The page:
With a little effort, you can build a swanky bird paradise even your fussiest feathered friend will love.
Source: Zillow Feed
While you’re spending time at home, why not find ways to bring the natural world to you? Backyard bird watching is an enjoyable way to experience your local ecosystem up close.
It takes more than a bird feeder to attract a colorful variety of songbirds to your backyard. Think of your feeder as a drive-thru fast-food joint in an unsafe neighborhood: The birds will stop to eat, but they won’t stick around for very long. They want to get home to their comfy nest in an exclusive deciduous broadleaf community, where they can get fancier food anyway.
If you want to see more than bird backsides at a millet buffet, you need to give them all the luxuries they’ve come to expect.
Create a habitat
Birds prefer townhomes to single-level ranch houses. They need perches for preening, thickets for hiding, branches for bickering, wide-open spaces for showing off, and, eventually, a tree cavity where they can nest and paint their nursery a nice robin’s-egg blue.
Give them privacy by planting walls of foliage. Native shrubs, small trees, and even tall grasses and perennials offer the versatility they need to make a quick escape.
Create a ceiling of tall deciduous and evergreen trees at the back of your property, and plant small understory trees between them and your house. Selectively prune lower limbs of shrubs and small trees so you can easily see perching birds from your window. They’ll appreciate the perch, and you’ll appreciate the camera angle.
Grow your own birdseed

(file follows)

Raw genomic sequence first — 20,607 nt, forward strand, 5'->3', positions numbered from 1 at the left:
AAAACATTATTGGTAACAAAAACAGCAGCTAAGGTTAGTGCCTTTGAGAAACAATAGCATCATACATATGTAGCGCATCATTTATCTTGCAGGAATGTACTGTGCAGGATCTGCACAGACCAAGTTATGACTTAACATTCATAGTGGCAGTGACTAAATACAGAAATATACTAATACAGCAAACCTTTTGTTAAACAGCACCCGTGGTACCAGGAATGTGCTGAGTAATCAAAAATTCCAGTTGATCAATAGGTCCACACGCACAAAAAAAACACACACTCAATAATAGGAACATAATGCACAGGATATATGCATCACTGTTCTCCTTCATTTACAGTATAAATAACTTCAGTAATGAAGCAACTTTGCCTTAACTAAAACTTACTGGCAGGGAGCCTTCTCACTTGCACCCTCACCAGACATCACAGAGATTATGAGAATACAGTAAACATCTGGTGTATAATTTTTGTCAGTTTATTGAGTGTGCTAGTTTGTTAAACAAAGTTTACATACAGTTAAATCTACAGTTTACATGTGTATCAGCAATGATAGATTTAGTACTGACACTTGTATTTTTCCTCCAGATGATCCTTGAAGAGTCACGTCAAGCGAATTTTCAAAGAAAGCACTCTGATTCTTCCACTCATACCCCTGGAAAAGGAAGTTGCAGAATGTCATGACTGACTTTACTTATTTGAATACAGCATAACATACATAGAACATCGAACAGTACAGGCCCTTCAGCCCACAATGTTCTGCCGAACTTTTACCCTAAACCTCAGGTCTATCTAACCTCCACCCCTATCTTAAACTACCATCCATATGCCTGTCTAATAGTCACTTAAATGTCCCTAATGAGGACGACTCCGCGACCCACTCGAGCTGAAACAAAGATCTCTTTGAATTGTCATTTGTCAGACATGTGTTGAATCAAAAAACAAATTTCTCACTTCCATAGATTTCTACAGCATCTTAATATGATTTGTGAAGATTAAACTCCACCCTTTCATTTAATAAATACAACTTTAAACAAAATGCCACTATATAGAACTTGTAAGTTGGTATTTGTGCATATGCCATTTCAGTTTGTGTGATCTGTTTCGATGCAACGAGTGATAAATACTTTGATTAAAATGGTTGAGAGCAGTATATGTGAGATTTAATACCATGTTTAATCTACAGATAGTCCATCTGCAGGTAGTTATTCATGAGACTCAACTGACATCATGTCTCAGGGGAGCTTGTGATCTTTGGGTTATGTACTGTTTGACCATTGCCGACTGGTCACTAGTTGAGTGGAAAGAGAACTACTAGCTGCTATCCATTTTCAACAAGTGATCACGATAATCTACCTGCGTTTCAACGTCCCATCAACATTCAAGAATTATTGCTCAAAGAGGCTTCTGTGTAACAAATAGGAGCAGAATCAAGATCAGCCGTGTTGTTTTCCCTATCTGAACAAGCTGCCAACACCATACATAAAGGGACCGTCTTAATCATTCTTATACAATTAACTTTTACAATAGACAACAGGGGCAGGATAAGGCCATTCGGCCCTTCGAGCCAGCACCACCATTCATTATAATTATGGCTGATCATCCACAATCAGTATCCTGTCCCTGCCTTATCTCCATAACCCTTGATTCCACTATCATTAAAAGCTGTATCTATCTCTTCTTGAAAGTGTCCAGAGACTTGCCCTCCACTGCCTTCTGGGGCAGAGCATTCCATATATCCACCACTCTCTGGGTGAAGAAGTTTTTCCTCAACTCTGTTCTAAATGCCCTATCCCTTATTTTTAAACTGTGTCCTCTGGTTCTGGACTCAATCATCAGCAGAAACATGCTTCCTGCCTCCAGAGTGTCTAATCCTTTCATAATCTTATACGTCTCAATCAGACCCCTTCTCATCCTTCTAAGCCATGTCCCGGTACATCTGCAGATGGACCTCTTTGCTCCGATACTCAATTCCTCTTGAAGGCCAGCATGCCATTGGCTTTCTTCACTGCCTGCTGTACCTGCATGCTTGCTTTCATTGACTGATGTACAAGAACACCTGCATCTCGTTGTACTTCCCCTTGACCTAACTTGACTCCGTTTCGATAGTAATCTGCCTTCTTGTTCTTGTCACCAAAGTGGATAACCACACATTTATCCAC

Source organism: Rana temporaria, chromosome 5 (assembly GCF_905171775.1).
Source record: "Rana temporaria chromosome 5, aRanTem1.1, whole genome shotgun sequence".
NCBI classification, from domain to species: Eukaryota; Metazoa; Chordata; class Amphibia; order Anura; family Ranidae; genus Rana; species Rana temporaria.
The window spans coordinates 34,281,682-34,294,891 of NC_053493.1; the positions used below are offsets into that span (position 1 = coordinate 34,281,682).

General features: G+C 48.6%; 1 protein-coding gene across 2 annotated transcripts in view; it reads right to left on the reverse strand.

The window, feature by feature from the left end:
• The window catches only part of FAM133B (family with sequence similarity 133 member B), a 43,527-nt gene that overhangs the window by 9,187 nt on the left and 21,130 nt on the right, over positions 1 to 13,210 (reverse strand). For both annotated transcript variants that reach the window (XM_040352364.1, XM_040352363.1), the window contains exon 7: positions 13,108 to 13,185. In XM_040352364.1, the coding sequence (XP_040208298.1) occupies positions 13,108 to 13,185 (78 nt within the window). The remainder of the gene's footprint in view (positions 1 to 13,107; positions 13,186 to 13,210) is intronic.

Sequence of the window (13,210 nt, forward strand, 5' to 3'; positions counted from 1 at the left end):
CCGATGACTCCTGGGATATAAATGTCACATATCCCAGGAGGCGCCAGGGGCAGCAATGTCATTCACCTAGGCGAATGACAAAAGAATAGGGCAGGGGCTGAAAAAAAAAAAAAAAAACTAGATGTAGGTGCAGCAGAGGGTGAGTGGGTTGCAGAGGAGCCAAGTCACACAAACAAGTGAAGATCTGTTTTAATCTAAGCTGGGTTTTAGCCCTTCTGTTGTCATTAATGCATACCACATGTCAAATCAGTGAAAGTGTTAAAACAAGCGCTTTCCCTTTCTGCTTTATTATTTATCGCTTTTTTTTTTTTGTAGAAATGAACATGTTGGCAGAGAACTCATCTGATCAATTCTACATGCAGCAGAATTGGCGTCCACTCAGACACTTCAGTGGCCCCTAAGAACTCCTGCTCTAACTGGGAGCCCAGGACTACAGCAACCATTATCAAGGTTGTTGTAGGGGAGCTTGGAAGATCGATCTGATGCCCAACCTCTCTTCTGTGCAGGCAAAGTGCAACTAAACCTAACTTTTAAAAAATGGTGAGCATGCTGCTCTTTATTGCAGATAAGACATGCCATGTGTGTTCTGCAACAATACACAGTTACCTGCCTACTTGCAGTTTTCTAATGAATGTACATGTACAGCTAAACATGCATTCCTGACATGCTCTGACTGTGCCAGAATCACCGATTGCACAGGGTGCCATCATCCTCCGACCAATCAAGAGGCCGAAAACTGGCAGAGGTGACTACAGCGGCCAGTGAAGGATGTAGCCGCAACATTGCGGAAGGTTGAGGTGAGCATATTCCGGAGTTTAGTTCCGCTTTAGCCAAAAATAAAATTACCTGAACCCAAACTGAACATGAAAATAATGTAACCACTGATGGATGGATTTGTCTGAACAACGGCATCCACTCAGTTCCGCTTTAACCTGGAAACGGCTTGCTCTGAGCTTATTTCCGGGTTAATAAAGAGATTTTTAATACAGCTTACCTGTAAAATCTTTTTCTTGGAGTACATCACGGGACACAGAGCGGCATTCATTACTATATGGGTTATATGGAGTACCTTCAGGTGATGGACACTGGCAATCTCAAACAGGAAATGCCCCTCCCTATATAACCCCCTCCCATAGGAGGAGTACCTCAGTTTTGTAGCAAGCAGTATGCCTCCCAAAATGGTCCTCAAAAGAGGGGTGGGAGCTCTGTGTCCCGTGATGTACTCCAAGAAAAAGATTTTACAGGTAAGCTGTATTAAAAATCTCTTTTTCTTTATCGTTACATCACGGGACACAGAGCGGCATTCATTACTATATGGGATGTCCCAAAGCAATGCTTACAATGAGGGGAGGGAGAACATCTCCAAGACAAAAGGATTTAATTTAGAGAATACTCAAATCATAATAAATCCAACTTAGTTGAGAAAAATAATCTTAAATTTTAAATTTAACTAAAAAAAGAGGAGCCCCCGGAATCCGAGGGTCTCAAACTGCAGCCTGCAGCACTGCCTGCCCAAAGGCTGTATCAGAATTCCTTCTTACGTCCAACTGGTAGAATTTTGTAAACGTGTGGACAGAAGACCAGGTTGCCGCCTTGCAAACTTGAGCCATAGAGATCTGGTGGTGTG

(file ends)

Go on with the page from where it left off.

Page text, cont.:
Money doesn’t grow on trees, but, conveniently enough, birdseed does! It also grows on shrubs, perennials, grasses, annuals and anything else that qualifies as a plant.
To grow the seed that your local bird species prefer, however, choose the native plants that they’d otherwise find in the wild. Native plants vary by region, but some good choices include coneflower, blanketflower, beautyberry, asters and sunflowers.
Attract hummingbirds with nectar-filled trumpet honeysuckle and cardinal flowers. Native oaks, hollies, dogwoods, sumac, cedars and spruces provide nuts and berries, as well as shelter.
Stage your birdhouse
Research the birds that you’d like to attract, and give them the house that suits their needs. For example, bluebirds like their nesting boxes out in the open, while chickadees like thick leaf cover.
Whichever bird you try to attract, keep that nesting box away from human noise and activity so you’ll never have to witness the heartbreaking sight of abandoned eggs in an empty nest. Also, keep your cat indoors, if possible. Otherwise, you may find birds not only in your backyard but on your front doorstep too.
If birds haven’t moved in yet, be patient. Sometimes all your birdhouse needs is a little lichen, moss, or wear and tear to make it more appealing.
Turn a birdbath into a Jacuzzi
If your birdbath is emptier than a swimming pool in January, there could be a reason. The ideal birdbath doesn’t look like you’d expect — it’s placed directly on the ground in a shady space with nearby shrubs.
Add some gravel to the basin so birds can find their footing, and even add a few rocks on the outside to serve as steps. Include a small pump or fountain, if possible. This turns your birdbath into a miniature water feature, and the circulation keeps the water clean and helps birds cool off on hot days.
Leave the leaf litter
If you’re looking for an excuse to get out of gardening chores, you’ll be pleased to know that you’re absolutely allowed to keep that accumulation of dead leaves and small branches on your garden’s floor. It gives birds everything they could ever ask for — bugs and other small animals for snacking, materials for nesting, and even a hiding place from predators.
If things begin to look untidy, just break down the larger branches by hand or with a pair of anvil pruners, and spread everything out evenly. Everyone loves free mulch.
Invest in your feeder
Rather than spending money on multiple feeders that you have to replace year after year, invest in a feeder that’s made with quality materials, has a tightly fitting lid, and drains easily. Better yet, purchase a sturdy pole and squirrel baffle.
Even the best feeder will need maintenance, so give it a thorough cleaning every year, and break up any clogged holes so moisture doesn’t accumulate. Trust me on this — cleaning out a maggot-infested feeder is something nobody should have to experience.